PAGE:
Click Image to Visit the Pecan Grove Press Web Page for Poetry from Paradise Valley


Poetry From Paradise Valley

Pecan Grove Press has released an anthology of poems, a sampling of works published in Valparaiso Poetry Review during its first decade, from the original 1999-2000 volume to the 2009-2010 volume.

Poetry from Paradise Valley includes a stellar roster of 50 poets. Among the contributors are a former Poet Laureate of the United States, a winner of the Griffin International Prize, two Pulitzer Prize winners, two National Book Award winners, two National Book Critics Circle winners, six finalists for the National Book Award, four finalists for the National Book Critics Circle Award, two finalists for the Pulitzer Prize, and a few dozen recipients of other honors, such as fellowships from the Guggenheim Foundation, the National Endowment for the Arts, etc.

Readers are encouraged to visit the Poetry from Paradise Valley page at the publisher's web site, where ordering information about the book can be found.

Best Books of Indiana 2011: Finalist. Judges' Citation: "Poetry from Paradise Valley is an excellent anthology that features world-class poetry, including the work of many artists from the Midwest, such as Jared Carter, Annie Finch, David Baker, and Allison Joseph. It’s an eclectic and always interesting collection where poems on similar themes flow into each other. It showcases the highest caliber of U. S. poetry."
—Indiana Center for the Book, Indiana State Library

Thursday, March 31, 2011

Opening Day Poetry

Today is the opening day for baseball season. As a kid growing up in New York who loved playing baseball (see photo), the first day of baseball, which usually occurred at least a week into April, always seemed to be the real beginning of spring, its poetic unveiling. However, over the past few decades the major leagues have pushed the start of their season back until now it happens on the final day of March. Despite predictions of a possibility for rain and snow this afternoon, the first pitch of 2011 is scheduled to take place at Yankee Stadium. Weather permitting, I will be watching the game from the comfort of my own home, but I will be thinking of all those folks braving the cold in the Bronx and sitting in the stands, which also brings to mind John Updike’s poem, “Tao in the Yankee Stadium Bleachers.”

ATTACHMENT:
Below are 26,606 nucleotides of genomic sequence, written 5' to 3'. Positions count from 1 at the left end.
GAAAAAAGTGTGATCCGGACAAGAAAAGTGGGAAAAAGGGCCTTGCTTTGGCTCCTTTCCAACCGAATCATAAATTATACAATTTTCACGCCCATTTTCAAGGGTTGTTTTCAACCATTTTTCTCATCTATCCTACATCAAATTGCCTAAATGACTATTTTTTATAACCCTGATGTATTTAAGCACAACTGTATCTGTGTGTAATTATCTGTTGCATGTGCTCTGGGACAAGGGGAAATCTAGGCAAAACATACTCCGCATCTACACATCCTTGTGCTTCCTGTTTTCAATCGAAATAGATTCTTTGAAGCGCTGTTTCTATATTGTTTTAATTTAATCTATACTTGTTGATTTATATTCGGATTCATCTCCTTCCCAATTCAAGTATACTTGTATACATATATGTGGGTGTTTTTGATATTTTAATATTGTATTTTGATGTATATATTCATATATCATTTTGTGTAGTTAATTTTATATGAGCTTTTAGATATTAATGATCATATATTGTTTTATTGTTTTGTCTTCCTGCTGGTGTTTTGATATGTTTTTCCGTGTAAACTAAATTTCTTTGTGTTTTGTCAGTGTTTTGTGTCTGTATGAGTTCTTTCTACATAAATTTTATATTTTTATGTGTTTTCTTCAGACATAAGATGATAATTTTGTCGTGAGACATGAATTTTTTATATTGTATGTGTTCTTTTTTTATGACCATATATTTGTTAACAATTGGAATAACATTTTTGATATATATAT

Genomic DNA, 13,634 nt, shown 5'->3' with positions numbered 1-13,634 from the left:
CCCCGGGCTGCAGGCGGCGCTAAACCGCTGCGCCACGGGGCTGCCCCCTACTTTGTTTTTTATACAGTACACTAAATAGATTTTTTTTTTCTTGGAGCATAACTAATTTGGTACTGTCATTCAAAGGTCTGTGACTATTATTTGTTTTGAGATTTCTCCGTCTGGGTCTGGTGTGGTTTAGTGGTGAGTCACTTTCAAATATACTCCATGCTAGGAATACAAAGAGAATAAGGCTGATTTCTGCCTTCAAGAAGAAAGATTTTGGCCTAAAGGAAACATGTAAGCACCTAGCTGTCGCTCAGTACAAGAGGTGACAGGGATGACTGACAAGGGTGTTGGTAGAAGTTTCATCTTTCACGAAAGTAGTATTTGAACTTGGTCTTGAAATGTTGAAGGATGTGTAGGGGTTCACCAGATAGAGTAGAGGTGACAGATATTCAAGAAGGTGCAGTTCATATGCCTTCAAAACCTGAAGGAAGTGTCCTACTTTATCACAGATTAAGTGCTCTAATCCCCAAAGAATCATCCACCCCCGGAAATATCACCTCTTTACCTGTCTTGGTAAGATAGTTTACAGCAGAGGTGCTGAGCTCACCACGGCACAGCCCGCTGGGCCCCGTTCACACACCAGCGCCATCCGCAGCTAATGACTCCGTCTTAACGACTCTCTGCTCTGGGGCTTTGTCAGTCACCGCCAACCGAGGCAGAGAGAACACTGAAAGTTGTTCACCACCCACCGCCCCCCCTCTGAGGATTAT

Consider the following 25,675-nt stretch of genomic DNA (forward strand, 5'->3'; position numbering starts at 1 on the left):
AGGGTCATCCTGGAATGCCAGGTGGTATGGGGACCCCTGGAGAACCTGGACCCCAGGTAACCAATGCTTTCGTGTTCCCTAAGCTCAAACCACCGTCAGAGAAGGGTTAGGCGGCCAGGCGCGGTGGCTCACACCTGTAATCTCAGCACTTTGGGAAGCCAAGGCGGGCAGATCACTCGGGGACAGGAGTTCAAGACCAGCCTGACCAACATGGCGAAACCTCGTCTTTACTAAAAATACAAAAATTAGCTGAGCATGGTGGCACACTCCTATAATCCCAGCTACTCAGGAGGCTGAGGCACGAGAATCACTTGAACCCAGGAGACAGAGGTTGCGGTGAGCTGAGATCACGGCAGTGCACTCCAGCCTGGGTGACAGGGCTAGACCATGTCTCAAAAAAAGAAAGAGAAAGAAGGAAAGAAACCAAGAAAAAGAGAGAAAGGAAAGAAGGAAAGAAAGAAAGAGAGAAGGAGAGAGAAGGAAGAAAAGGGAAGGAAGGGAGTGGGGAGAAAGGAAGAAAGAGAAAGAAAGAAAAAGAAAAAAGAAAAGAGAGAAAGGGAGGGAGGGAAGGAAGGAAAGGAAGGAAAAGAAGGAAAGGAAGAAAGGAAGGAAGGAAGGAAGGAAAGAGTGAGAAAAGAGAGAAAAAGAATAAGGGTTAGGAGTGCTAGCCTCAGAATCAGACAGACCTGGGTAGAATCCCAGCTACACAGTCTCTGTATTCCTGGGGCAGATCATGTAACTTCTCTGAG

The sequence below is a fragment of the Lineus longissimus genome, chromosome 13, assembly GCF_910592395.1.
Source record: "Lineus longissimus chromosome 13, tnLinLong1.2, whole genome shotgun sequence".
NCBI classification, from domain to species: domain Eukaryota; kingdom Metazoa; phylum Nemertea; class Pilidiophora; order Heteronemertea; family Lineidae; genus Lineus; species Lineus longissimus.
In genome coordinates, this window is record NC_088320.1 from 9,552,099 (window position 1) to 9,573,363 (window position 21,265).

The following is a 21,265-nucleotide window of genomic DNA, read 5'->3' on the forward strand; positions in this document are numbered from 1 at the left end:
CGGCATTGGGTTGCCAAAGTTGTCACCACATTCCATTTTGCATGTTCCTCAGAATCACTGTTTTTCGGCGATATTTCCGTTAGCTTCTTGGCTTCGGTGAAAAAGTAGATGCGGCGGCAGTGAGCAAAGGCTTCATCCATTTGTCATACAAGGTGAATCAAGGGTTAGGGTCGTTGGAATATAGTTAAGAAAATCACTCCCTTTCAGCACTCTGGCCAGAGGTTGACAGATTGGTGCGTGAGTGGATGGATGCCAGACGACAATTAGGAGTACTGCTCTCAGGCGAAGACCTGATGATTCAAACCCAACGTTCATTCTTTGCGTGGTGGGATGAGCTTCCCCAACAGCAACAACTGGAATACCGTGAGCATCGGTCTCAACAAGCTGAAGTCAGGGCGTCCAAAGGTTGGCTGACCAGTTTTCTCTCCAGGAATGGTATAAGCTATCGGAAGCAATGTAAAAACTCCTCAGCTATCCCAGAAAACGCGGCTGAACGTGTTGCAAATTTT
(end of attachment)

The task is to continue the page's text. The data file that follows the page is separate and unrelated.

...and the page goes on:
I will also be thinking back to those early spring days when I would oil my baseball glove to soften it after a long winter on the top shelf of a bedroom closet. I will recall the sound of the ball popping each time I snagged an infield liner or backhanded a hot ground ball during practice, as I awaited my own season normally still at least a few weeks away. I will be looking forward to milder weather in Indiana when my son Alex and I will be able to visit the nearby baseball field, actually visible from Alex’s bedroom window and throughout the frigid winter months always a reminder of summer warmth.


Distance brings proportion. From here
the populated tiers
as much as players seem part of the show:
a constructed stage beast, three folds of Dante’s rose,
or a Chinese military hat
cunningly chased with bodies.
“Falling from his chariot, a drunk man is unhurt
because his soul is intact. Not knowing his fall,
he is unastonished, he is invulnerable.”
So, too, the “pure man”—“pure”
in the sense of undisturbed water.

“It is not necessary to seek out
a wasteland, swamp, or thicket.”
The opposing pitcher’s pertinent hesitations,
the sky, this meadow, Mantle’s thick baked neck,
the old men who in the changing rosters see
a personal mutability,
green slats, wet stone are all to me
as when an emperor commands
a performance with a gesture of his eyes.

“No king on his throne has the joy of the dead,”
the skull told Chuang-tzu.
The thought of death is peppermint to you
when games begin with patriotic song
and a democratic sun beats broadly down.
The Inner Journey seems unjudgeably long
when small boys purchase cups of ice
and, distant as a paradise,
experts, passionate and deft,
hold motionless while Berra flies to left.

—John Updike

Readers are invited to visit a couple of previous posts about baseball: “Baseball and Poetry: David Citino”and “David Bottoms: 'Sign for My Father, Who Stressed the Bunt.'”

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